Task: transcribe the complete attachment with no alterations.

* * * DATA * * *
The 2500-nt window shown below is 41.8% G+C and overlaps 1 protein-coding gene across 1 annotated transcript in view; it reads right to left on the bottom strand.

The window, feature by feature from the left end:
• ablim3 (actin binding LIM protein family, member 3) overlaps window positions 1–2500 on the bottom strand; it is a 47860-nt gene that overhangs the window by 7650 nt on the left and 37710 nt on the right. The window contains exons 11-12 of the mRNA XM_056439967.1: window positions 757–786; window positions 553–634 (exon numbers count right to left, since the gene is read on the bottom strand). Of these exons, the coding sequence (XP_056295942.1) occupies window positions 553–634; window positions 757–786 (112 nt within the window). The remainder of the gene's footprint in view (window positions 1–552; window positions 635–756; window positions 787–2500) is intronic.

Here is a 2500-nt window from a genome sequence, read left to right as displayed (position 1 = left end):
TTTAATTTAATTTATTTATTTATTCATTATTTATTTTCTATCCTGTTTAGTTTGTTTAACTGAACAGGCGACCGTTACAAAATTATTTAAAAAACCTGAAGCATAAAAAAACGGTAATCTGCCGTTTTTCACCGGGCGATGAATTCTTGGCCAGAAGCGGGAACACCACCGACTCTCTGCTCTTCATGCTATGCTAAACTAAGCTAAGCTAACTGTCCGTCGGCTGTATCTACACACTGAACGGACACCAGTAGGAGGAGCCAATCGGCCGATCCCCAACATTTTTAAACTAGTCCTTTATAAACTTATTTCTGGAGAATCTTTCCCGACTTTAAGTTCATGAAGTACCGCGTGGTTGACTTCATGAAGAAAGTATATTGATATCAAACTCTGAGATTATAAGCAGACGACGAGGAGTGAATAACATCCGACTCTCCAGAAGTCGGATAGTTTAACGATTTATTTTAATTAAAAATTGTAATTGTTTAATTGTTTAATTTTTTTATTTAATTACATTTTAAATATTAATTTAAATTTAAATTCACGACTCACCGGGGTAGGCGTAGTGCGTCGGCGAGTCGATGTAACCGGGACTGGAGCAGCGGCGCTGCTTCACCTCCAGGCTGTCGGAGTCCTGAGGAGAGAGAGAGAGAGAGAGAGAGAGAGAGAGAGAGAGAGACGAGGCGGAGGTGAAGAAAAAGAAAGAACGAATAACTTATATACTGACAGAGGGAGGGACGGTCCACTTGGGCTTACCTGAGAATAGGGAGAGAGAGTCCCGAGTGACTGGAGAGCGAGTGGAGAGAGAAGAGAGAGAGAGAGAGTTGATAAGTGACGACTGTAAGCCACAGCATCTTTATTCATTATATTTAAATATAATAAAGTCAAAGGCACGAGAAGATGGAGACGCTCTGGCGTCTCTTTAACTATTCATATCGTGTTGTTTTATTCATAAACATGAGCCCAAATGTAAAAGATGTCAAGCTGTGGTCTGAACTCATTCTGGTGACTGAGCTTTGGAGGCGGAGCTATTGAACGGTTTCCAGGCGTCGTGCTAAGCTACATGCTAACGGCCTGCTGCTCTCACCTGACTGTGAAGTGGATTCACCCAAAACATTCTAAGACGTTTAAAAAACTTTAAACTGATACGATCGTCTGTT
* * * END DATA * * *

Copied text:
The 2500-nt window shown below is 41.8% G+C and overlaps 1 protein-coding gene across 1 annotated transcript in view; it reads right to left on the bottom strand.

The window, feature by feature from the left end:
• ablim3 (actin binding LIM protein family, member 3) overlaps window positions 1–2500 on the bottom strand; it is a 47860-nt gene that overhangs the window by 7650 nt on the left and 37710 nt on the right. The window contains exons 11-12 of the mRNA XM_056439967.1: window positions 757–786; window positions 553–634 (exon numbers count right to left, since the gene is read on the bottom strand). Of these exons, the coding sequence (XP_056295942.1) occupies window positions 553–634; window positions 757–786 (112 nt within the window). The remainder of the gene's footprint in view (window positions 1–552; window positions 635–756; window positions 787–2500) is intronic.

Here is a 2500-nt window from a genome sequence, read left to right as displayed (position 1 = left end):
TTTAATTTAATTTATTTATTTATTCATTATTTATTTTCTATCCTGTTTAGTTTGTTTAACTGAACAGGCGACCGTTACAAAATTATTTAAAAAACCTGAAGCATAAAAAAACGGTAATCTGCCGTTTTTCACCGGGCGATGAATTCTTGGCCAGAAGCGGGAACACCACCGACTCTCTGCTCTTCATGCTATGCTAAACTAAGCTAAGCTAACTGTCCGTCGGCTGTATCTACACACTGAACGGACACCAGTAGGAGGAGCCAATCGGCCGATCCCCAACATTTTTAAACTAGTCCTTTATAAACTTATTTCTGGAGAATCTTTCCCGACTTTAAGTTCATGAAGTACCGCGTGGTTGACTTCATGAAGAAAGTATATTGATATCAAACTCTGAGATTATAAGCAGACGACGAGGAGTGAATAACATCCGACTCTCCAGAAGTCGGATAGTTTAACGATTTATTTTAATTAAAAATTGTAATTGTTTAATTGTTTAATTTTTTTATTTAATTACATTTTAAATATTAATTTAAATTTAAATTCACGACTCACCGGGGTAGGCGTAGTGCGTCGGCGAGTCGATGTAACCGGGACTGGAGCAGCGGCGCTGCTTCACCTCCAGGCTGTCGGAGTCCTGAGGAGAGAGAGAGAGAGAGAGAGAGAGAGAGAGAGAGAGAGACGAGGCGGAGGTGAAGAAAAAGAAAGAACGAATAACTTATATACTGACAGAGGGAGGGACGGTCCACTTGGGCTTACCTGAGAATAGGGAGAGAGAGTCCCGAGTGACTGGAGAGCGAGTGGAGAGAGAAGAGAGAGAGAGAGAGTTGATAAGTGACGACTGTAAGCCACAGCATCTTTATTCATTATATTTAAATATAATAAAGTCAAAGGCACGAGAAGATGGAGACGCTCTGGCGTCTCTTTAACTATTCATATCGTGTTGTTTTATTCATAAACATGAGCCCAAATGTAAAAGATGTCAAGCTGTGGTCTGAACTCATTCTGGTGACTGAGCTTTGGAGGCGGAGCTATTGAACGGTTTCCAGGCGTCGTGCTAAGCTACATGCTAACGGCCTGCTGCTCTCACCTGACTGTGAAGTGGATTCACCCAAAACATTCTAAGACGTTTAAAAAACTTTAAACTGATACGATCGTCTGTT